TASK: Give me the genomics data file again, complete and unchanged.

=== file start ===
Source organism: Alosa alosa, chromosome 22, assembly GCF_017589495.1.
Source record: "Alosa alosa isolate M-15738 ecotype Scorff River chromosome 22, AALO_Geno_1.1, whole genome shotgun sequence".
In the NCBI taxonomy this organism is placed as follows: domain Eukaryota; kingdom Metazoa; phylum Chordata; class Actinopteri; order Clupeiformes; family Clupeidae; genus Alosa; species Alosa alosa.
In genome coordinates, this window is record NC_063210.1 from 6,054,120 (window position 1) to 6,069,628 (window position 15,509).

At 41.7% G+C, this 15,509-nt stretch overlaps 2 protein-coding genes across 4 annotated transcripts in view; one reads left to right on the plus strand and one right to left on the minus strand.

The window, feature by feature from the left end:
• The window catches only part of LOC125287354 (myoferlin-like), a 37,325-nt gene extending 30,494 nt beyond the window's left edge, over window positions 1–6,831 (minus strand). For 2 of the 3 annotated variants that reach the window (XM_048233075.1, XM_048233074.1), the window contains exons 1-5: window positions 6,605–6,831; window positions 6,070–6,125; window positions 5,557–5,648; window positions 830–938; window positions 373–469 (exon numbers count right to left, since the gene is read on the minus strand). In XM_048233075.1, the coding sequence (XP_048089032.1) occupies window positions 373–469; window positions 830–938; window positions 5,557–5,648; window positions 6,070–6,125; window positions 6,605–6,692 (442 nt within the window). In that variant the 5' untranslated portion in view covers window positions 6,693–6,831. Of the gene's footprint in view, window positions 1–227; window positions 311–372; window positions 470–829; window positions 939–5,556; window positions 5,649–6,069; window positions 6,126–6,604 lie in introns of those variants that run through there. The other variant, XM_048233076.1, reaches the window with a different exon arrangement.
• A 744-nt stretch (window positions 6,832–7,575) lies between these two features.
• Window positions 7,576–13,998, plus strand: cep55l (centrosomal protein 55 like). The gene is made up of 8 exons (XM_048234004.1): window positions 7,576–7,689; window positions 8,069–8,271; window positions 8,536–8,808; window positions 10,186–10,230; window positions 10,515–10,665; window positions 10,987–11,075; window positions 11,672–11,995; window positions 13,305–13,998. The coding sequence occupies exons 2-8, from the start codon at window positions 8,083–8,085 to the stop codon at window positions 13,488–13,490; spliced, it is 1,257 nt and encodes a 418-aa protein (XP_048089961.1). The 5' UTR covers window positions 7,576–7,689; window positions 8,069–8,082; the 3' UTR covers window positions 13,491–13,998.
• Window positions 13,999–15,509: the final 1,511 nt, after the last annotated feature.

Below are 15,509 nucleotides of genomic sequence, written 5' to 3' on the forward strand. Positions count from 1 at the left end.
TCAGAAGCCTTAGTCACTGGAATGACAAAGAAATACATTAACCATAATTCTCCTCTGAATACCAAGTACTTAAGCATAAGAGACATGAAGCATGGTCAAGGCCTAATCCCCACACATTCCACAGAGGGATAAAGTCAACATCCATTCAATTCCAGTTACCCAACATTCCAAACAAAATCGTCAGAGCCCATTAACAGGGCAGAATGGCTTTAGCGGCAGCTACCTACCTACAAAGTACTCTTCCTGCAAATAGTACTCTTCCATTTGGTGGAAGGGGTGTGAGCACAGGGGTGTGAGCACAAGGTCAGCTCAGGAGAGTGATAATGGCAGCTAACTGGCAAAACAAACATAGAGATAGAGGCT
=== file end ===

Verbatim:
Source organism: Alosa alosa, chromosome 22, assembly GCF_017589495.1.
Source record: "Alosa alosa isolate M-15738 ecotype Scorff River chromosome 22, AALO_Geno_1.1, whole genome shotgun sequence".
In the NCBI taxonomy this organism is placed as follows: domain Eukaryota; kingdom Metazoa; phylum Chordata; class Actinopteri; order Clupeiformes; family Clupeidae; genus Alosa; species Alosa alosa.
In genome coordinates, this window is record NC_063210.1 from 6,054,120 (window position 1) to 6,069,628 (window position 15,509).

At 41.7% G+C, this 15,509-nt stretch overlaps 2 protein-coding genes across 4 annotated transcripts in view; one reads left to right on the plus strand and one right to left on the minus strand.

The window, feature by feature from the left end:
• The window catches only part of LOC125287354 (myoferlin-like), a 37,325-nt gene extending 30,494 nt beyond the window's left edge, over window positions 1–6,831 (minus strand). For 2 of the 3 annotated variants that reach the window (XM_048233075.1, XM_048233074.1), the window contains exons 1-5: window positions 6,605–6,831; window positions 6,070–6,125; window positions 5,557–5,648; window positions 830–938; window positions 373–469 (exon numbers count right to left, since the gene is read on the minus strand). In XM_048233075.1, the coding sequence (XP_048089032.1) occupies window positions 373–469; window positions 830–938; window positions 5,557–5,648; window positions 6,070–6,125; window positions 6,605–6,692 (442 nt within the window). In that variant the 5' untranslated portion in view covers window positions 6,693–6,831. Of the gene's footprint in view, window positions 1–227; window positions 311–372; window positions 470–829; window positions 939–5,556; window positions 5,649–6,069; window positions 6,126–6,604 lie in introns of those variants that run through there. The other variant, XM_048233076.1, reaches the window with a different exon arrangement.
• A 744-nt stretch (window positions 6,832–7,575) lies between these two features.
• Window positions 7,576–13,998, plus strand: cep55l (centrosomal protein 55 like). The gene is made up of 8 exons (XM_048234004.1): window positions 7,576–7,689; window positions 8,069–8,271; window positions 8,536–8,808; window positions 10,186–10,230; window positions 10,515–10,665; window positions 10,987–11,075; window positions 11,672–11,995; window positions 13,305–13,998. The coding sequence occupies exons 2-8, from the start codon at window positions 8,083–8,085 to the stop codon at window positions 13,488–13,490; spliced, it is 1,257 nt and encodes a 418-aa protein (XP_048089961.1). The 5' UTR covers window positions 7,576–7,689; window positions 8,069–8,082; the 3' UTR covers window positions 13,491–13,998.
• Window positions 13,999–15,509: the final 1,511 nt, after the last annotated feature.

Below are 15,509 nucleotides of genomic sequence, written 5' to 3' on the forward strand. Positions count from 1 at the left end.
TCAGAAGCCTTAGTCACTGGAATGACAAAGAAATACATTAACCATAATTCTCCTCTGAATACCAAGTACTTAAGCATAAGAGACATGAAGCATGGTCAAGGCCTAATCCCCACACATTCCACAGAGGGATAAAGTCAACATCCATTCAATTCCAGTTACCCAACATTCCAAACAAAATCGTCAGAGCCCATTAACAGGGCAGAATGGCTTTAGCGGCAGCTACCTACCTACAAAGTACTCTTCCTGCAAATAGTACTCTTCCATTTGGTGGAAGGGGTGTGAGCACAGGGGTGTGAGCACAAGGTCAGCTCAGGAGAGTGATAATGGCAGCTAACTGGCAAAACAAACATAGAGATAGAGGCT